16 December 2002, Michael Mauboussin ‘Measuring The Moat’

Michael Mauboussin is considered an expert in the field of behavioral finance and has some famous books on the topic including, Think Twice: Harnessing the Power of Counterintuition and More More Than You Know: Finding Financial Wisdom in Unconventional Places.

Ideally, corporate managers try to allocate resources so as to generate attractive longterm returns on investment. Similarly, investors try to buy the stocks of companies that are likely to exceed embedded financial expectations. In both cases, sustainable value creation is of prime interest.

What exactly is sustainable value creation? We can think of it across two dimensions. First is the magnitude of returns in excess of the cost of capital that a company can, or will, generate. Magnitude considers not only the return on investment but also how much a company can invest at an above-cost-of-capital rate. Corporate growth only creates value when a company generates returns on investment that exceed the cost of capital.

The second dimension of sustainable value creation is how long a company can earn returns in excess of the cost of capital. This concept is also known as fade rate, competitive advantage period (CAP), value growth duration, and T.

Despite the unquestionable significance of this longevity dimension, researchers and investors give it scant attention.

How does sustainable value creation differ from the more popular sustainable competitive advantage? A company must have two characteristics to claim that it has a competitive advantage. The first is that it must generate, or have an ability to generate, returns in excess of the cost of capital. Second, the company must earn a higher rate of economic profit than the average of its competitors.

As our focus is on sustainable value creation, we want to understand a company’s economic performance relative to the cost of capital, not relative to its competitors (although these are intimately linked, as we will see). If sustainable value creation is rare, then sustainable competitive advantage is even more rare, given that it requires a company to perform better than its peers.

We can visualize sustainable value creation by looking at a company’s competitive life cycle. (See Exhibit 1.) Companies are generally in one of four phases (see Appendix B for a breakdown by industry):

  • Innovation. Young companies typically see sharp increases in return on investment and significant investment opportunities. This is a period of rising returns and heavy investment.
  • Fading returns. High returns attract competition, generally causing economic returns to gravitate toward the cost of capital. In this phase, companies still earn excess returns, but the return trajectory is down, not up. Investment needs also moderate.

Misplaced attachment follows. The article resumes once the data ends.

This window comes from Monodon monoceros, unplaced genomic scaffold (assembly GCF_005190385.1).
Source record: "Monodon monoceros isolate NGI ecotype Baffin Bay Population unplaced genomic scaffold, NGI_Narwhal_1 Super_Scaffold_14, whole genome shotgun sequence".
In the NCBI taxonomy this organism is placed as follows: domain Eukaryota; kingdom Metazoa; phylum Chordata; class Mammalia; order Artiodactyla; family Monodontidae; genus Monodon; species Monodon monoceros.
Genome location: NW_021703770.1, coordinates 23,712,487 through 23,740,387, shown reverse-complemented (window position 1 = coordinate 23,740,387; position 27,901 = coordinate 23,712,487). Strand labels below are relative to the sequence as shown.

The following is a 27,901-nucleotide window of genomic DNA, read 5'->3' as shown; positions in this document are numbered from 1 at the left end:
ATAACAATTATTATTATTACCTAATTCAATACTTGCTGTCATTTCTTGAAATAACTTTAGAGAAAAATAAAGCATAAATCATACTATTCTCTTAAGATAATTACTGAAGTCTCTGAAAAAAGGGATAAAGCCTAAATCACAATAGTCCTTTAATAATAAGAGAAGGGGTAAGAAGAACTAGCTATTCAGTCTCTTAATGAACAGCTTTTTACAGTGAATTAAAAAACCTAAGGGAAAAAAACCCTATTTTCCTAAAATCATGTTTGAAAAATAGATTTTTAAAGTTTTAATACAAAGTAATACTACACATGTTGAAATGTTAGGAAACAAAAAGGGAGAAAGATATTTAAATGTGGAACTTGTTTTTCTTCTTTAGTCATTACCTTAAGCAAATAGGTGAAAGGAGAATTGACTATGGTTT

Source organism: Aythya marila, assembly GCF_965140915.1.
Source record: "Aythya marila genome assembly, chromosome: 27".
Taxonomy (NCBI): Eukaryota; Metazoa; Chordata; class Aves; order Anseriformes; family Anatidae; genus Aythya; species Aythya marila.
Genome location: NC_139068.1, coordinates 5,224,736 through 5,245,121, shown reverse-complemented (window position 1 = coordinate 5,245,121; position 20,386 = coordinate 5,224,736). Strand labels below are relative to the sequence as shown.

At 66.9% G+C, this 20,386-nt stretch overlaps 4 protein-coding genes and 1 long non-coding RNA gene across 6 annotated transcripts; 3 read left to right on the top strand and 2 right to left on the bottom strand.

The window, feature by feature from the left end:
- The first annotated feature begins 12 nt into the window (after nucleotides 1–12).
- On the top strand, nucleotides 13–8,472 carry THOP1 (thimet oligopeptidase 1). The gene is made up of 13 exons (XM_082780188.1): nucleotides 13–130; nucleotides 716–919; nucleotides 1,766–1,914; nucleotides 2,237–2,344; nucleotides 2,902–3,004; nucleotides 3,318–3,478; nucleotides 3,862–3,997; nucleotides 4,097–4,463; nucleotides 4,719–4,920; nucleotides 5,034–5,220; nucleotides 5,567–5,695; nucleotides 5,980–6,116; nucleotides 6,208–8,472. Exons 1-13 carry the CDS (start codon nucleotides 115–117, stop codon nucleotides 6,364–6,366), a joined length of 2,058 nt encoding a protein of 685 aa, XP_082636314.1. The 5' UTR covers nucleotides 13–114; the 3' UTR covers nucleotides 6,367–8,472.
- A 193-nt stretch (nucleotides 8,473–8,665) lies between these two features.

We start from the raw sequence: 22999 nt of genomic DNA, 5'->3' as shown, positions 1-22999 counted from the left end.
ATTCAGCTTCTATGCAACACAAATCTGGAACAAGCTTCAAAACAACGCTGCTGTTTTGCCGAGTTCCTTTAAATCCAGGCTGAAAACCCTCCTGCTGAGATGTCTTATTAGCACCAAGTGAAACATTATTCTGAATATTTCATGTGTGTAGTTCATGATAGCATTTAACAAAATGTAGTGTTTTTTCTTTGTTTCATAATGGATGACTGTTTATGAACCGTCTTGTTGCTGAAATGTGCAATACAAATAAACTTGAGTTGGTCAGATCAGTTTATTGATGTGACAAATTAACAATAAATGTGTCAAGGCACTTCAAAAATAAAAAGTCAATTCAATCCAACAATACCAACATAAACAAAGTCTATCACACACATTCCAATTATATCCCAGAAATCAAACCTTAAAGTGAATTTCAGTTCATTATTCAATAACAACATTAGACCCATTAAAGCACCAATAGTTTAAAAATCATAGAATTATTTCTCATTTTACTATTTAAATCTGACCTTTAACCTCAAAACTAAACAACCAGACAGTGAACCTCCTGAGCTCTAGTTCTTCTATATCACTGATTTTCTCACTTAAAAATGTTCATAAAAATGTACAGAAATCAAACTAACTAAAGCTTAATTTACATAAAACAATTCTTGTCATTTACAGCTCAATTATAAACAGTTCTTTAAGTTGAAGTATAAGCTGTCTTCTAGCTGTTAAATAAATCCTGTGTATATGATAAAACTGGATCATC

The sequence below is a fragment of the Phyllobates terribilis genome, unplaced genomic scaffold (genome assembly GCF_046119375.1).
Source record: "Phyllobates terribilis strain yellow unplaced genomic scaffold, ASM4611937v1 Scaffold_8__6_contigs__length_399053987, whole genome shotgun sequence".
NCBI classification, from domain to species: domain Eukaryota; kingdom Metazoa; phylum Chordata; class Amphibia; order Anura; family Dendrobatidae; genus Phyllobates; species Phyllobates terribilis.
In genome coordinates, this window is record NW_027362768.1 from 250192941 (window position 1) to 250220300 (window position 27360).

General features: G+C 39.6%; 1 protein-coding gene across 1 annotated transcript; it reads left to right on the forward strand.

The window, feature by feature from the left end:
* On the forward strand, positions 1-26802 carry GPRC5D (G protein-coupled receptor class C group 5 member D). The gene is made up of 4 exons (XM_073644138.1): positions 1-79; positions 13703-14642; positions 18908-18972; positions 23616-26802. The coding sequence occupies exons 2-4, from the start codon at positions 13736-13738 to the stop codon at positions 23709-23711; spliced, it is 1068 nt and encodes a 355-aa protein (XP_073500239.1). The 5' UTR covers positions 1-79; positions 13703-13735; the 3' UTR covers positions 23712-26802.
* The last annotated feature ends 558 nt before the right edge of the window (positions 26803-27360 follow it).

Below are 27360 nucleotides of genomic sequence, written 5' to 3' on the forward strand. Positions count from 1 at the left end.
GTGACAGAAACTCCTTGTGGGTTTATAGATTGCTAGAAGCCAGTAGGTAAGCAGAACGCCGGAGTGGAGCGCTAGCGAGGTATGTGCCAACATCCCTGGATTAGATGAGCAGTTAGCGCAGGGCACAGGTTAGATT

• Mature. In this phase, the product markets are in competitive equilibrium. As a result, companies here earn their cost of capital on average, but competition within the industry assures that aggregate returns are no higher. Investment needs continue to moderate.
  • Subpar. Competitive forces often drive returns below the cost of capital, requiring companies to restructure. These companies often improve returns by shedding assets, shifting their business model, reducing investment levels, or putting themselves up for sale. Alternatively, these companies can distribute their assets through a bankruptcy filing.

Michael Mauboussin Firm’s Competitive Life Cycle

One of the central themes of this analysis is that competition drives a company’s return on investment toward the opportunity cost of capital. This theme is based on microeconomic theory and is quite intuitive. It predicts that companies generating high economic returns will attract competitors willing to take a lesser, albeit still attractive, return which will drive down aggregate industry returns to the opportunity cost of capital. Researchers have empirically documented this prediction.

To achieve sustainable value creation, companies must defy the very powerful force of reversion to the mean. Recent research on the rate of mean reversion reveals a couple of important points. First, the time that an average company can sustain excess returns is shrinking.

This reduction in sustainable value creation reflects the greater pace of innovation and a shift in the composition of public companies (i.e., today there are more young public companies than 25 years ago). Second, reinvestment rates and the variability of economic returns help explain the rate of fade.

For example, a company that generates high returns while investing heavily signals an attractive opportunity to both existent and potential competitors. Success sows the seeds of competition.

See full Michael Mauboussin: Measuring The Moat in PDF format here via capatcolumbia